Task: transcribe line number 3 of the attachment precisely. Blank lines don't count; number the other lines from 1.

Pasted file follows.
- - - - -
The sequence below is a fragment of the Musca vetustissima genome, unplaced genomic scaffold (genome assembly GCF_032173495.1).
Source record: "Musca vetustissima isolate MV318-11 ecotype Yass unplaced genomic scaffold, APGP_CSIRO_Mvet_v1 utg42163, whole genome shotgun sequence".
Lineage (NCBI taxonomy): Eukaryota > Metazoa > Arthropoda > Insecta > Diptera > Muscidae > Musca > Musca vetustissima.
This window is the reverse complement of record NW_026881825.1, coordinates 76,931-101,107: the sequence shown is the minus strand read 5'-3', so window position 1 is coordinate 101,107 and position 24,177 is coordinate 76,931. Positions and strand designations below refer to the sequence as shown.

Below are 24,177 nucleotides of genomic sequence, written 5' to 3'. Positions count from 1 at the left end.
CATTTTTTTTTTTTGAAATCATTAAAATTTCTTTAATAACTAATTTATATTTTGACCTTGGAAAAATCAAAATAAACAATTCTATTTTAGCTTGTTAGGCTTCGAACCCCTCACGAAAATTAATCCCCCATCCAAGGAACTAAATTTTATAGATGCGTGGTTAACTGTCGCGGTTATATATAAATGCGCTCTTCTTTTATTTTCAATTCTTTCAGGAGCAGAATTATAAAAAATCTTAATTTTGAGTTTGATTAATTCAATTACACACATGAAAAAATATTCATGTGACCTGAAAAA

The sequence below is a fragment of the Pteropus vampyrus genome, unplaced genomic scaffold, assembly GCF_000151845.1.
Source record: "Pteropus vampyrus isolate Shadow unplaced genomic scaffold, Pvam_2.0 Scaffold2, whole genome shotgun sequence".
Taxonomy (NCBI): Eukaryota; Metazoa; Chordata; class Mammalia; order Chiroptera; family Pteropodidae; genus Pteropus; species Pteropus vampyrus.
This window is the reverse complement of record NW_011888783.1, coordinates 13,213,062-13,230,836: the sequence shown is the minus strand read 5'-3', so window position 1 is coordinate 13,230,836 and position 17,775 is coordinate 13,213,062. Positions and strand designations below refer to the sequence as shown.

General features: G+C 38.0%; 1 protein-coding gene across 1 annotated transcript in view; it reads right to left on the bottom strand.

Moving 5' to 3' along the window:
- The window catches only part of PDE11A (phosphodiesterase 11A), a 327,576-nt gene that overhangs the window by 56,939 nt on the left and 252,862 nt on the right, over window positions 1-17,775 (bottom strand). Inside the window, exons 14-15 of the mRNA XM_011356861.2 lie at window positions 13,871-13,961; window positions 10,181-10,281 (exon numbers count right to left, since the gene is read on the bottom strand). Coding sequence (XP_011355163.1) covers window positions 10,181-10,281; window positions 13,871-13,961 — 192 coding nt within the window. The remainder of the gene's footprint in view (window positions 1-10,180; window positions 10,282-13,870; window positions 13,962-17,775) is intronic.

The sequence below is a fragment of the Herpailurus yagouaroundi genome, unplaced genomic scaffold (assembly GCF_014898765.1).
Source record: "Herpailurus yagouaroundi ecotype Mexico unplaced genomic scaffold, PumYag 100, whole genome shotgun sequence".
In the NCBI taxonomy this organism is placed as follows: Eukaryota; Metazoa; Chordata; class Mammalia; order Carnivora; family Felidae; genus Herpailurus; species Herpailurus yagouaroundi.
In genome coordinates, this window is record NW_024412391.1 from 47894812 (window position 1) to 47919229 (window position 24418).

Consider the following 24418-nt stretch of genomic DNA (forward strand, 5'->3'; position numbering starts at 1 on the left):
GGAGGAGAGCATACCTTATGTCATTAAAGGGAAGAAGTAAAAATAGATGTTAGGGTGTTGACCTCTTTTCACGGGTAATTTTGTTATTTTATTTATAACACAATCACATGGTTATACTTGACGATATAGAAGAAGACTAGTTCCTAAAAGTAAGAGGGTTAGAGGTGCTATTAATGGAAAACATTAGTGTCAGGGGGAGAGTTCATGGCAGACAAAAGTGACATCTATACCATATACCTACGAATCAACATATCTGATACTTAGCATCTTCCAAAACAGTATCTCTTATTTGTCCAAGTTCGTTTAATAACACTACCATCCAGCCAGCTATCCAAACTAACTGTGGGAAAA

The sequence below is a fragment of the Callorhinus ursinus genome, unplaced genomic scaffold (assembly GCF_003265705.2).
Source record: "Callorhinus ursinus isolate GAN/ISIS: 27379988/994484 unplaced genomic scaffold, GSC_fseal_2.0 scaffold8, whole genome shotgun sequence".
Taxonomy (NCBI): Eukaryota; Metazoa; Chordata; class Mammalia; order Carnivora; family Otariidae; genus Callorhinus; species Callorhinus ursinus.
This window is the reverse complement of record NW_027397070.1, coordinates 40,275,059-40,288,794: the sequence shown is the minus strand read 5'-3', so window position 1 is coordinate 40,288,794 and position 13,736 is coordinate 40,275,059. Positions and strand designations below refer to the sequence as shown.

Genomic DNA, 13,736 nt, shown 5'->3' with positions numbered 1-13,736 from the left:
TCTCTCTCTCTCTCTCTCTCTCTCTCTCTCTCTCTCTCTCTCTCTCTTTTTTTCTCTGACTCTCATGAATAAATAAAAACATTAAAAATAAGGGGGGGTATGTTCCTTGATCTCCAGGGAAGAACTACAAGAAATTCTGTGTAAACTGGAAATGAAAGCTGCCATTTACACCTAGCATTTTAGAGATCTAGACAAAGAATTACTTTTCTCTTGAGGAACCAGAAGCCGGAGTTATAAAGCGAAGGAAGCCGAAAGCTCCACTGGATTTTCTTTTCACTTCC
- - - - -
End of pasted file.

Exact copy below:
Lineage (NCBI taxonomy): Eukaryota > Metazoa > Arthropoda > Insecta > Diptera > Muscidae > Musca > Musca vetustissima.